MOTHER'S Day weather should be perfect this year for the cookouts, trips to restaurants and visits that have come to typify the holiday.
Yet in good weather or bad, this is one holiday that is considered a success when the guest of honor makes an appearance, takes a phone call or does some video chatting.
Mothers are known for nurturing their own children as well as other children, regardless of age or address. But that nurturing spirit cannot hide the mothers' strength.
Among generations who knew stay-at-home moms, there is a realization that these women made their own goals subordinate to their families. Their strength held families together.
Single mothers and working moms show their underlying strength by balancing the needs at home and the work that pays the bills.
Anna Jarvis is credited with launching Mother's Day in the United States. Anna's mother, Ann Jarvis, had cared for the wounded on both sides during the Civil War and formed a Mother's Friendship Day for both Union and Confederate mothers. The elder Jarvis died in 1905.
On May 10, 1908, Mother's Day events were held at the church where the mother had taught Sunday school in Grafton, W.Va., and Anna provided 500 white carnations. She began a letter-writing campaign that led to the establishment of a national holiday in 1914.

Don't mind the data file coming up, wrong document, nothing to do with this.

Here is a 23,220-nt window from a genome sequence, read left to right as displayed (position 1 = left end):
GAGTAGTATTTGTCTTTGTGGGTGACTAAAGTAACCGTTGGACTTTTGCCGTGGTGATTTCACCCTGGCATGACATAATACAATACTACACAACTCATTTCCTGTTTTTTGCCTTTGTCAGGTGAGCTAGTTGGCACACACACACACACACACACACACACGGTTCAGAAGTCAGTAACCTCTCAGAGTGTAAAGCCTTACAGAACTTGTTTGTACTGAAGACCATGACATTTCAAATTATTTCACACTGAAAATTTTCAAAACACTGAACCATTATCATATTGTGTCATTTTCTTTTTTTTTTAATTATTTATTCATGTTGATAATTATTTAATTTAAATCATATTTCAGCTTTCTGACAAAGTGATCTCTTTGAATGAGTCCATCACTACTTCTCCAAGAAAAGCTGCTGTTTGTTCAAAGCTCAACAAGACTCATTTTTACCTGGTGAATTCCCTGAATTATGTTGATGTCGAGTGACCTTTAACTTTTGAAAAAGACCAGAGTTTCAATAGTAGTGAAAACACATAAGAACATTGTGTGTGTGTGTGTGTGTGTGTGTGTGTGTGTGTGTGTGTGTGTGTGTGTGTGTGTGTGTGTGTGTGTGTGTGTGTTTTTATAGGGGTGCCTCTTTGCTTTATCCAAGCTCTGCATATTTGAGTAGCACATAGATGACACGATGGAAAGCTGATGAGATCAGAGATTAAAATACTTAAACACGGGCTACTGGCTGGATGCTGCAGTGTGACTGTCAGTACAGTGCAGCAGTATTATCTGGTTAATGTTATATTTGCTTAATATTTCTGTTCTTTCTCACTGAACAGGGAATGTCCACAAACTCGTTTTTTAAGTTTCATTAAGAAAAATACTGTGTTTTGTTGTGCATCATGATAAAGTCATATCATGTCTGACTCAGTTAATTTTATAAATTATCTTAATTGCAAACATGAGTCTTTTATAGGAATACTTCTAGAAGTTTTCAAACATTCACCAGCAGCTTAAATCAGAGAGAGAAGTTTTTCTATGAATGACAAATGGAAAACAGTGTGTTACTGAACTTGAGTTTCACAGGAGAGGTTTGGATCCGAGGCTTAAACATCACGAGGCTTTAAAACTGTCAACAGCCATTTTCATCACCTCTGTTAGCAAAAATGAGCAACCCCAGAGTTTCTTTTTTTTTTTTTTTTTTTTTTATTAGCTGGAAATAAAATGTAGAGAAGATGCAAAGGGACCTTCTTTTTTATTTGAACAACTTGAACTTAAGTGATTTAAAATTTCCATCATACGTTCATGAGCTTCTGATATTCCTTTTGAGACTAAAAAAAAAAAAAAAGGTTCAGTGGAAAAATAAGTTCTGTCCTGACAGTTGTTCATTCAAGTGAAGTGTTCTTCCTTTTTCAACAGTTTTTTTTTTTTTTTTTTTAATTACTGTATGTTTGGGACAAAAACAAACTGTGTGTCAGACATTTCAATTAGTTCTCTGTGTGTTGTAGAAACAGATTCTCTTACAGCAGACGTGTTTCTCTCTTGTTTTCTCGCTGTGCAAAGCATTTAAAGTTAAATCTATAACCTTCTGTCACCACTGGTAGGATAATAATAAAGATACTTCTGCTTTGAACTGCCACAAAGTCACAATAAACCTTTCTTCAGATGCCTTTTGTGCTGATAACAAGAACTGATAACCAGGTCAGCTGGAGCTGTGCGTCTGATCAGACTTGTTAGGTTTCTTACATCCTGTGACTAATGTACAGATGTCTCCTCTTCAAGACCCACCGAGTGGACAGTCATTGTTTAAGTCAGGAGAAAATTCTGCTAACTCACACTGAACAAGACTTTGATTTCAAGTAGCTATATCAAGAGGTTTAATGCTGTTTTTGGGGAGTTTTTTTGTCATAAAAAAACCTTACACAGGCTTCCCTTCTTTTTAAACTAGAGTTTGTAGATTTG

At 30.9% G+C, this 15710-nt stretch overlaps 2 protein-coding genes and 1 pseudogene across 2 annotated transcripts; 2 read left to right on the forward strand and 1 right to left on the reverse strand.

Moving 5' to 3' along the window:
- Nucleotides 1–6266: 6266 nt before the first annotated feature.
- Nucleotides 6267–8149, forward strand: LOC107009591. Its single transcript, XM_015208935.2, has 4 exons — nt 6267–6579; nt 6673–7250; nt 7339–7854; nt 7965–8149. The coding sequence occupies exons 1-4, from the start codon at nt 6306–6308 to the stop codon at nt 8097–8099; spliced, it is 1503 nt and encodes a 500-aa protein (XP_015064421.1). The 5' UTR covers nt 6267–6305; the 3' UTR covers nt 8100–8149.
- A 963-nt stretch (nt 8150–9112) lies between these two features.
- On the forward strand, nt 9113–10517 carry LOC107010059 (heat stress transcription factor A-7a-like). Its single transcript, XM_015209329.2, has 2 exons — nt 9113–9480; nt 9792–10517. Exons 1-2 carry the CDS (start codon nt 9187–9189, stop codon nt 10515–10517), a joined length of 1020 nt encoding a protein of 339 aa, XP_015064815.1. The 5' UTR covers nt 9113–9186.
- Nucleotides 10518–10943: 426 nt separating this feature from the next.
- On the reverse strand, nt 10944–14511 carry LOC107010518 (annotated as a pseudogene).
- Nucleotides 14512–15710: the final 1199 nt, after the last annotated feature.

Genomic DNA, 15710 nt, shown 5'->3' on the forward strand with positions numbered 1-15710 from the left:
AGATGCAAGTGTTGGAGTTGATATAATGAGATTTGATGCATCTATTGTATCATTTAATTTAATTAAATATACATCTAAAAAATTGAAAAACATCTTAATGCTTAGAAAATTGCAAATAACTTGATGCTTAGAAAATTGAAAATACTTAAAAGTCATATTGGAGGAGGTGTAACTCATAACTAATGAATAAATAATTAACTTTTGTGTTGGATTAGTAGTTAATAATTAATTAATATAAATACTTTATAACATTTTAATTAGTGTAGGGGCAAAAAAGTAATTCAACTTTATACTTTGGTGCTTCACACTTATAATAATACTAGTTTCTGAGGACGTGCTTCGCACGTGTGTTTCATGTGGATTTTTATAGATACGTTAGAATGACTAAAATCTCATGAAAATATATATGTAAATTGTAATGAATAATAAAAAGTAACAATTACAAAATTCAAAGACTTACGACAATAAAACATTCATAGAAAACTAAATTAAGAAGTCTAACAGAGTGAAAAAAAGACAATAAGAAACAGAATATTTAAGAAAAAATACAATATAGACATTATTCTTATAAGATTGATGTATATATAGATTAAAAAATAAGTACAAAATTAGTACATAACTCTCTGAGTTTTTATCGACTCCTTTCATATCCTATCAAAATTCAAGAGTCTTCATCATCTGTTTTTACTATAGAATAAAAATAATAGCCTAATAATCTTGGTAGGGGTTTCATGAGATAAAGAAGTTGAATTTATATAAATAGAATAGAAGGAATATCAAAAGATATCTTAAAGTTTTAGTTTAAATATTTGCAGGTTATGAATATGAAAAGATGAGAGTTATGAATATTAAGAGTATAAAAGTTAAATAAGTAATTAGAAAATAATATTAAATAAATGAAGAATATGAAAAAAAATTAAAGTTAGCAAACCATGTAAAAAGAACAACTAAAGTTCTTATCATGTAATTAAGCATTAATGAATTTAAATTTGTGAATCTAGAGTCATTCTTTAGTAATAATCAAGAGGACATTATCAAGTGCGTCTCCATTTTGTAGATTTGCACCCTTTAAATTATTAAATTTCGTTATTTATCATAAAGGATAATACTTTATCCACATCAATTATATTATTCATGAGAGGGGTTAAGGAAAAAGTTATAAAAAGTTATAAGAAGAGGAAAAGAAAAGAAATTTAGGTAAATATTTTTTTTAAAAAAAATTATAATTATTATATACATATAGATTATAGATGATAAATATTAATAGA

In her latter years, Jarvis fought to keep the holiday she launched from becoming overly commercialized. In that effort, she failed.
Mother's Day 2017 is expected to generate $23.6 billion in sales, meals and other spending, according to the National Retail Federation.
Eighty-five percent of Americans who responded to the NRF survey said they will celebrate Mother's Day in some fashion.
An online survey found that most moms say they would prefer a meal out or gift cards on their special day. Many also said they would be happy with a visit, either in person or via phone or video device.
There's that selfless nature shining through again.
Here's to mothers and all they do.